Michael Melia

STORRS, CONN.: Spencer Mulligan knew his family could pay for his college education, even without loans or grants. So when the University of Connecticut offered a merit award of $20,000 over four years, he saw it as a bonus.

As a discount on in-state tuition, it brought the cost well below half of what his family might have paid at his other top choices, Penn State or the University of Vermont.

“My dad was kind of split because he didn’t want to push me into going to a school because of financial reasons,” said Mulligan, 21, a computer science student from Darien, one of the nation’s wealthiest communities. “Without financial reasons I might have gone to Penn State, but on the other hand he was like, ‘If you go to UConn, it will save us a bunch of money.’

“That means now I can pressure him into getting me stuff,” he joked.

Financial aid, traditionally a lifeline for poorer students at public colleges, is increasingly being used to attract students from more affluent families. In competition with private schools and other public institutions, the state schools are using the money to lure the most qualified students, raise average test scores and entice students from high-income families who can pay the rest of the full sticker price.

Critics say that by devoting aid to students who don’t need it, state schools are punishing the poor, making it harder for them to attend college when the gap between tuition costs and affordability is only growing.

“The reality is that for poor families, it’s a question of whether the kids go to college at all. For the better-off family, it’s a question of which college,” said Harold Levy, director of the Jack Kent Cooke Foundation, which provides need-based scholarships. “It’s a tragic waste of talent. It alters the lives of students.”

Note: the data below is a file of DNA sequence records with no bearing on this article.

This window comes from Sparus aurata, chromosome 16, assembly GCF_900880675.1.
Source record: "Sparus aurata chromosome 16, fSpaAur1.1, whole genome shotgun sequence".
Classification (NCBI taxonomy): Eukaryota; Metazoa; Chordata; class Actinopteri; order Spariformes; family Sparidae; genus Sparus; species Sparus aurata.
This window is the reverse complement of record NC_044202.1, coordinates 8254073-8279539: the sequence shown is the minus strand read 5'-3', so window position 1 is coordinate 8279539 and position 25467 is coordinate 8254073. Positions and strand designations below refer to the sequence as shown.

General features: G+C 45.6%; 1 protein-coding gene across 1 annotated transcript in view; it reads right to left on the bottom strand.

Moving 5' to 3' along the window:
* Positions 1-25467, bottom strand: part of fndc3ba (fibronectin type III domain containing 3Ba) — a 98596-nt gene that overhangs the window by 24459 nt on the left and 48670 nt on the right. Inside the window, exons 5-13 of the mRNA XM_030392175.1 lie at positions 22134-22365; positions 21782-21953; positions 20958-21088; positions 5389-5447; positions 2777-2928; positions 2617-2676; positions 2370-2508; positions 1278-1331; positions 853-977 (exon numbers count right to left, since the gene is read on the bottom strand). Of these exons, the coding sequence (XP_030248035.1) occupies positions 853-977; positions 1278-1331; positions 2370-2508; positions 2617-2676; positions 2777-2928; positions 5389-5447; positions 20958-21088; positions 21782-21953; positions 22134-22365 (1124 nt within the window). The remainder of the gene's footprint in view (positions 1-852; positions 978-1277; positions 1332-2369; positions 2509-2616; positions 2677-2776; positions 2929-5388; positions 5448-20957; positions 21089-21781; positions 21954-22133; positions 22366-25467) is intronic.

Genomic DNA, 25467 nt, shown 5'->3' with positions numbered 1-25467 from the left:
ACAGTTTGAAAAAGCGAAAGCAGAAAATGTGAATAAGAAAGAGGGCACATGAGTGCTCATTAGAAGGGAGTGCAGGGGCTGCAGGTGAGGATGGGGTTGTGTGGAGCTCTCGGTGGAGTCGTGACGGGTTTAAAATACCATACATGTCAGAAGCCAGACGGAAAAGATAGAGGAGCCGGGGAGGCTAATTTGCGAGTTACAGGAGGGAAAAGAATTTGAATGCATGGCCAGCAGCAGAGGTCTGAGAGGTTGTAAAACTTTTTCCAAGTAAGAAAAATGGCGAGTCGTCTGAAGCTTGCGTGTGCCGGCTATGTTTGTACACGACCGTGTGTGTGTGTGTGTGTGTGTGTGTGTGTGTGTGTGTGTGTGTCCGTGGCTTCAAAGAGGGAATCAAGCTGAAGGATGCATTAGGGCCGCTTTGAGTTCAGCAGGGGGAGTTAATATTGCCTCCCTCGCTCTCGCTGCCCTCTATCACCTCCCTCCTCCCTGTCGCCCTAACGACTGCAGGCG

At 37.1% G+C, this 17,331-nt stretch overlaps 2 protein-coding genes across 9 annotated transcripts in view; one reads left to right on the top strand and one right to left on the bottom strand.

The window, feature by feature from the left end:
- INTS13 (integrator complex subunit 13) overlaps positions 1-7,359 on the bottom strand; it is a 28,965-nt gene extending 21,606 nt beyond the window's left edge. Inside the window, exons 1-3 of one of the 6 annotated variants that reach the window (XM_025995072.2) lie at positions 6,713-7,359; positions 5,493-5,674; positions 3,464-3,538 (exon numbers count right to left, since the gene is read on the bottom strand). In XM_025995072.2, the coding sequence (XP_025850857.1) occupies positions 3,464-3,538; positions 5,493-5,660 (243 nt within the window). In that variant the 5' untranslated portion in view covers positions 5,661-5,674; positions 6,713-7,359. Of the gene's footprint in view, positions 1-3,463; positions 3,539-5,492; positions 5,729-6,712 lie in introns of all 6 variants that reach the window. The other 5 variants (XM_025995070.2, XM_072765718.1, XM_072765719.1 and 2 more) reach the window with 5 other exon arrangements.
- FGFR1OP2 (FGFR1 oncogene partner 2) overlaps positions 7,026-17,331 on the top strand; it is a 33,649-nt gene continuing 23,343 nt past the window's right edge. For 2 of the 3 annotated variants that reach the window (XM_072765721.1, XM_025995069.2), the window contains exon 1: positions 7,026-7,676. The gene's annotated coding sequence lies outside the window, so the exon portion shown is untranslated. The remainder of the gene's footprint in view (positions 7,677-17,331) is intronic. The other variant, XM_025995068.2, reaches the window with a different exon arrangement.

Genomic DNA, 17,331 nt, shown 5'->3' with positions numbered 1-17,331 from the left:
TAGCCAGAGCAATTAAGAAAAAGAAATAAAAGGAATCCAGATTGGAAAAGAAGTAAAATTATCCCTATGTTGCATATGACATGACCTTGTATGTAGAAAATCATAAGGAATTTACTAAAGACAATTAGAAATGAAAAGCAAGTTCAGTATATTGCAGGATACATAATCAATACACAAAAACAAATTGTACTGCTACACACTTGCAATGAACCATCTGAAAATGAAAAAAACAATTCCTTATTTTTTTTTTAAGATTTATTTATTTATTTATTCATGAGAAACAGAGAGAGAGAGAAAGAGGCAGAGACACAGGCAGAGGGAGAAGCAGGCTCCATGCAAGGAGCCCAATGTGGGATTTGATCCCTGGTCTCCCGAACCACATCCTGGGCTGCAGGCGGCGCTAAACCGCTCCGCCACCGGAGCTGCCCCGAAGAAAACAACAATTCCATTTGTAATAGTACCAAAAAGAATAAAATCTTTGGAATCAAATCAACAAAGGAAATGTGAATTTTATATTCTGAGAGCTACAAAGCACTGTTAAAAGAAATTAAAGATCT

Of the institutional aid given last year to UConn freshmen, the amount not based on need rose to $19.9 million, up from $12.9 million five years earlier. But the school also increased the amount of need-based aid it offered, $50.9 million, up from $38.9 million five years earlier.

State universities are adopting an approach long used by private schools, according to Joni Finney, an author of a report on college affordability from the University of Pennsylvania’s Institute for Research on Higher Education this year that found investment in merit aid outpacing need-based aid.

It said states’ provision of need-based financial aid barely changed from 1996 to 2012, while state aid for high-income students rose more than 450 percent.

The study found aid for non-needy students also growing faster at private, four-year colleges, where institutional aid for students whose families earn above $125,000 increased from $1,950 to $6,400 over the same period.

Aid to students whose families make less than $25,000 rose from $2,900 to $7,700.